For some years, an Ra value of 0.8 μm or less has been seen as acceptable for food processing plant, but cleaning efficiency is strongly influenced by the way it is performed and EHEDG Document No. 17 "Hygienic design of pumps, homogenisers and dampening devices" recognises that higher washing liquid velocities may allow surfaces with a roughness of up to Ra = 3.2 μm to be cleaned acceptably.

Electro-polishing can typically reduce the roughness by half by reducing peaks and rounding them off, and a similar effect can be achieved on stainless steels by new post-rolling brushing processes which leave a super-smooth surface that can often be cleaned without physically- or chemically-aggressive detergents.”

[Re materials of construction]
“stainless steels of the austenitic 18%Cr-10%Ni AISI 304 type as these will, in the majority of environments meet all these requirements very well.

But chloride levels may be high in supply waters, in heating, cooling, or process fluids, in detergents and sanitising agents (some of which are based on sodium hypochlorite or organic chlorine donors) and in the brines widely used as refrigerants.  And, of course, the food product itself very often also contains sodium chloride.  In this case, one of the 17%Cr-12%Ni-2.5%Mo AISI 316 types (see Table 1 below) may be specified.  Given tensile stresses and chlorides and a processing temperature above about 60° C, there may be a risk of stress corrosion cracking, to which the solution may be a duplex or high alloy grade such as 23%Cr-4%Ni or 22%Cr-5%Ni, or super-stainless steels such as those containing 6% Mo, or even special alloys with nickel contents of up to 33%.

...For their greater hardness and therefore wear-resistance the 1.4021-grade martensitic steels, whilst less corrosion-resistant, are commonly employed for knife blades or cutters.  But for fish preparation knives, where both hardness and better corrosion resistance are required, grade 1.4122 may be appropriate.”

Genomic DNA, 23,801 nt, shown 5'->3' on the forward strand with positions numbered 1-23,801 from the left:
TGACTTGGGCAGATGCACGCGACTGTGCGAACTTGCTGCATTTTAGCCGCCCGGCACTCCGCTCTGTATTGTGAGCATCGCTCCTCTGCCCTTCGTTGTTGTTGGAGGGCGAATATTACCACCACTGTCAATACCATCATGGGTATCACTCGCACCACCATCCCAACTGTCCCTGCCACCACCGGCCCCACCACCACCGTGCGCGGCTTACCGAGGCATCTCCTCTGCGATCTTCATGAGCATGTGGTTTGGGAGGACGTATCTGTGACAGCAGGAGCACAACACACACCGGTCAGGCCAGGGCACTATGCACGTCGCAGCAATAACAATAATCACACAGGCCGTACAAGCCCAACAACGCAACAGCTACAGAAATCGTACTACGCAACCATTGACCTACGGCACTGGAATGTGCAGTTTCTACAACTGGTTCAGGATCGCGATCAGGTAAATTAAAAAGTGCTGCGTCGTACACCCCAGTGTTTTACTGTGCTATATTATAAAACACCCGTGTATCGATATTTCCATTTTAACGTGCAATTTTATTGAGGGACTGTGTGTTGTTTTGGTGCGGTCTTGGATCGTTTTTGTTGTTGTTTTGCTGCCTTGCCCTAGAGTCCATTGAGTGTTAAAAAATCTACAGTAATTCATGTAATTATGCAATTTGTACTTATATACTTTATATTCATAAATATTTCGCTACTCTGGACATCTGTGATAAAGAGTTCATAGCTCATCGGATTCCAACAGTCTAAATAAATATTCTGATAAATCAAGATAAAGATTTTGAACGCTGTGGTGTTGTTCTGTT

The European Hygienic Engineering and Design Group (EHEDG) has 31 guideline documents covering matters such as the welding and passivating of stainless steels, the hygienic design of equipment, and methods for testing whether equipment complies with these criteria.
The English versions of the EHDG Guidelines can be purchased (£30 apiece) at http://www.campden.co.uk/publ/PUBFILES/ehedg.htm  

A few that seen most relevant:
No.8  Hygienic equipment design criteria (second edition) (13 pages)
No. 9  Welding stainless steel to meet hygienic requirements (19 pages)
No.18  Passivation of Stainless Steel
(11 pages).[/b]

Other language versions can be reached here: http://www.ehedg.org/  

A British standard OPERATIONAL GUIDELINES AND CODE OF PRACTICE (OGCP) FOR STAINLESS STEEL PRODUCTS IN DRINKING WATER SUPPLY – DWI Application 56.4.47 is free at http://www.euro-inox.org/pdf/map/GuidelinesDrinkingWater_EN.pdf

It gives selection of SS grade according to the chloride concentration in potable water systems:

“Subject to the requirements for good design and standards of workmanship, type 1.4301 (304) grades may be used in most flowing water systems where chloride levels are less than 200 ppm (at temperatures normally encountered in drinking water supply and treatment)....

The molybdenum-containing type 1.4401/4436 (316) grades, with their higher resistance to pitting and crevice corrosion, may be used for waters with chloride levels of up to 1000 ppm...

For chloride levels up to 3,600ppm, alloy 1.4462 (2205), super austenitic and super duplex grades can be used. For 3,600-26,000ppm (sea water) then super duplex and super austenitic grades are more appropriate.”

Surface finish is covered rather briefly; it refers to ASTM A 380-99 for cleaning and passivation of stainless steels.  Also,
“For certain, principally hygienic, requirements, a finer mechanical polish followed by electro-polishing is appropriate.”

RE: FDA Stainless processing

(OP)
Thanks, we order standards from NSF today. Maybe get EHEDG too for comparison.